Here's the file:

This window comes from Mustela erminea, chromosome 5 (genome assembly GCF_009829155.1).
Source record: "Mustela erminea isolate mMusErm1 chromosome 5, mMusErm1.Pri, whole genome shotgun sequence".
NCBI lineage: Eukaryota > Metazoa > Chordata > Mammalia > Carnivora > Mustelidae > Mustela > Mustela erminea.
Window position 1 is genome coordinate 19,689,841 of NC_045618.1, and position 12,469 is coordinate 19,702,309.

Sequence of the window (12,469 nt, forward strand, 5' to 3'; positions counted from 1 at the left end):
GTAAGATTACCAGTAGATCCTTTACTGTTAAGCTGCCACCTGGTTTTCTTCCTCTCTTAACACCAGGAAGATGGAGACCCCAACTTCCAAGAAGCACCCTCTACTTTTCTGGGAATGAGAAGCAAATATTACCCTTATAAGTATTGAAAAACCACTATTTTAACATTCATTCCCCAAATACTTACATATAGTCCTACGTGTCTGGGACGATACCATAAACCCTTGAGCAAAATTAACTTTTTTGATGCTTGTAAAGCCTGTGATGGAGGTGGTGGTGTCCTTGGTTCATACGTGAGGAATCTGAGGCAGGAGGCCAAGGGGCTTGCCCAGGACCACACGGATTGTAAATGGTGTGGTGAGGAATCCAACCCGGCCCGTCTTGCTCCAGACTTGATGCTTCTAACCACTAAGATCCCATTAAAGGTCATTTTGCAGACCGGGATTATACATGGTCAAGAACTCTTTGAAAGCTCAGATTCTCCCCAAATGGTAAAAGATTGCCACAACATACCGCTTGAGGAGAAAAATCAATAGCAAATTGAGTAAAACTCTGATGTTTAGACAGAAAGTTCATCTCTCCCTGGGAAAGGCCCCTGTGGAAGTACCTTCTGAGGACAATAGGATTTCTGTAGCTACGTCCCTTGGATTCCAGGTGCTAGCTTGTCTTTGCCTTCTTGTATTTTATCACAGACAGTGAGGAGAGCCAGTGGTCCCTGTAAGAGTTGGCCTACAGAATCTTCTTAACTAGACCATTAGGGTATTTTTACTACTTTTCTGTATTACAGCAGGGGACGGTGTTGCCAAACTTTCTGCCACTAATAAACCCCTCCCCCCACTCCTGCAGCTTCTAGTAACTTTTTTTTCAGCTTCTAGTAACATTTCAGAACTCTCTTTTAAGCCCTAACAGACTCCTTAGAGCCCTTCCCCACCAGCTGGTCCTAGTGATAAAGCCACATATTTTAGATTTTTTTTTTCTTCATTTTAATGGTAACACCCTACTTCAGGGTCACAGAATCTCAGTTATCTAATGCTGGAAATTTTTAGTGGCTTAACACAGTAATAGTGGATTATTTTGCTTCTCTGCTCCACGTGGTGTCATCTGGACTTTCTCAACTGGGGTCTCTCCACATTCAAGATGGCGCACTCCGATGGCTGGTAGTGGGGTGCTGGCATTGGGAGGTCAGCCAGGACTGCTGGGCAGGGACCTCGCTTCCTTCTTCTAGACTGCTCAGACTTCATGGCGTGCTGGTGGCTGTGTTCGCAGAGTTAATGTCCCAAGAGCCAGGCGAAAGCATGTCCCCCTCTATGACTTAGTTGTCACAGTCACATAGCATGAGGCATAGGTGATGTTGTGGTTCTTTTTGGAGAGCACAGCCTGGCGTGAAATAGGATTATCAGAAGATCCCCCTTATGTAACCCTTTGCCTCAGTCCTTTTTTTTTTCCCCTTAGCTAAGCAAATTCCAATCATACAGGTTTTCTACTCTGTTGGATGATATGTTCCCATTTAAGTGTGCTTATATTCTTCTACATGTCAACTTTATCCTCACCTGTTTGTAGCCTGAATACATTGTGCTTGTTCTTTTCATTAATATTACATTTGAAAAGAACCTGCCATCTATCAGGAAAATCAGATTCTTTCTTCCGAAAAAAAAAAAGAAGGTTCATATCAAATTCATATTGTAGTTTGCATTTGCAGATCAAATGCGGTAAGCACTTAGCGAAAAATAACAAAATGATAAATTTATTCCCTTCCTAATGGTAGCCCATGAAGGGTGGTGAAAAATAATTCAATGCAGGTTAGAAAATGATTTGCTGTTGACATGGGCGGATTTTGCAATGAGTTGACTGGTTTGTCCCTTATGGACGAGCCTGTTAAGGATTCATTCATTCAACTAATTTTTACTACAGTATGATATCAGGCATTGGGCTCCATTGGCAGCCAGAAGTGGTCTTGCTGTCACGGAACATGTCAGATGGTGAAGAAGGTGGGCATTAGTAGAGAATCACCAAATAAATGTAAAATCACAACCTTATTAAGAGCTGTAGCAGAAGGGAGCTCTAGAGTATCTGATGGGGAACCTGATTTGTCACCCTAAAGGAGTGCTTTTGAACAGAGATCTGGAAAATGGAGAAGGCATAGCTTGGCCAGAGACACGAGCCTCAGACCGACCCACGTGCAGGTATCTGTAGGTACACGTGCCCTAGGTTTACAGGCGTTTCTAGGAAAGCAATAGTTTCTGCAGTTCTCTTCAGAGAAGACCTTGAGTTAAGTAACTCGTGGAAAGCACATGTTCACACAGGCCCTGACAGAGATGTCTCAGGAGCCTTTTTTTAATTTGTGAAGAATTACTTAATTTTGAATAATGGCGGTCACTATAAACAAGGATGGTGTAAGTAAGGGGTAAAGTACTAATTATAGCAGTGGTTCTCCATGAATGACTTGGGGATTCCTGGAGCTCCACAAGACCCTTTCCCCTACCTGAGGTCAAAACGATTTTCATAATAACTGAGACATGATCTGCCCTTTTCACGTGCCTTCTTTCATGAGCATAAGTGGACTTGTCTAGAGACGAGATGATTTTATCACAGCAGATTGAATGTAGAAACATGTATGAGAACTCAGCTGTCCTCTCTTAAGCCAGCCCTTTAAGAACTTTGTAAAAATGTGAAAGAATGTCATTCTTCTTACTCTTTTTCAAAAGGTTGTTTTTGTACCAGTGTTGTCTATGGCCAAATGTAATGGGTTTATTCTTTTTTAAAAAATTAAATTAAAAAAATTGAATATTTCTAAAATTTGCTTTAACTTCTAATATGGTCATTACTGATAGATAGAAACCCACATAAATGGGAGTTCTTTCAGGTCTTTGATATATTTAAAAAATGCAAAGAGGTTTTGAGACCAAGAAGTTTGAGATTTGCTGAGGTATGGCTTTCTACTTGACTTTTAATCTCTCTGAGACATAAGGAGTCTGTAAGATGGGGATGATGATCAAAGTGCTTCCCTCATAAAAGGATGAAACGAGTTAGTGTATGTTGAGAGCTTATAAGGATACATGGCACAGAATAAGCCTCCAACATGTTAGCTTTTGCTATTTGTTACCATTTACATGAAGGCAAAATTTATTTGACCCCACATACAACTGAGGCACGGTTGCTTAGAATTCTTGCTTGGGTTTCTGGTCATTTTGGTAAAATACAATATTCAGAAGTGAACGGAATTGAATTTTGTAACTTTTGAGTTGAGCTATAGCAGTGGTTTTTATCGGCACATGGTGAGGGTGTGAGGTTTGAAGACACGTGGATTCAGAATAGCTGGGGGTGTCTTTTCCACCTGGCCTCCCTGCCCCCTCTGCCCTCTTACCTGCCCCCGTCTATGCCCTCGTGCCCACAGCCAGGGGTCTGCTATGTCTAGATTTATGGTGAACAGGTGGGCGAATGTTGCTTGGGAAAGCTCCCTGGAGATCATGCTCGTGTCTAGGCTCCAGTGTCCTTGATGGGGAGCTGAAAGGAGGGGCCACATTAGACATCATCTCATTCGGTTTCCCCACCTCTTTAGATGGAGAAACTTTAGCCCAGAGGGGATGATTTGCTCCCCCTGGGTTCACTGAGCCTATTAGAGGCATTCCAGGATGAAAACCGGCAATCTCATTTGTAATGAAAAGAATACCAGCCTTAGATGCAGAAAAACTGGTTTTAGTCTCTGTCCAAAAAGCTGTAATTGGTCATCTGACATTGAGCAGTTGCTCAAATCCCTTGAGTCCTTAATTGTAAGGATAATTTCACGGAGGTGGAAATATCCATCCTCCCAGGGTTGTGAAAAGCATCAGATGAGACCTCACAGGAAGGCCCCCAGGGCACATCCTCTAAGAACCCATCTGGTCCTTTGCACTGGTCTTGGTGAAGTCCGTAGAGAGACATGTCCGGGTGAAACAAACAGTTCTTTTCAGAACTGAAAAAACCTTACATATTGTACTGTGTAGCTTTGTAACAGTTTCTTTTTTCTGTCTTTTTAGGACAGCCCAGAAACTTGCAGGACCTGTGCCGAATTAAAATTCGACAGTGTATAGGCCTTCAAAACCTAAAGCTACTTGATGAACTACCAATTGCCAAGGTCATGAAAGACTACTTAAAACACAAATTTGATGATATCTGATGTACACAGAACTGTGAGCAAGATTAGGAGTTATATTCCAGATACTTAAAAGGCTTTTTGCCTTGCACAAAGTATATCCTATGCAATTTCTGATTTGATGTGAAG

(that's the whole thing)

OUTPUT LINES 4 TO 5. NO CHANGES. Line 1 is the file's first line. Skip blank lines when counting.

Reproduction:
Window position 1 is genome coordinate 19,689,841 of NC_045618.1, and position 12,469 is coordinate 19,702,309.

Sequence of the window (12,469 nt, forward strand, 5' to 3'; positions counted from 1 at the left end):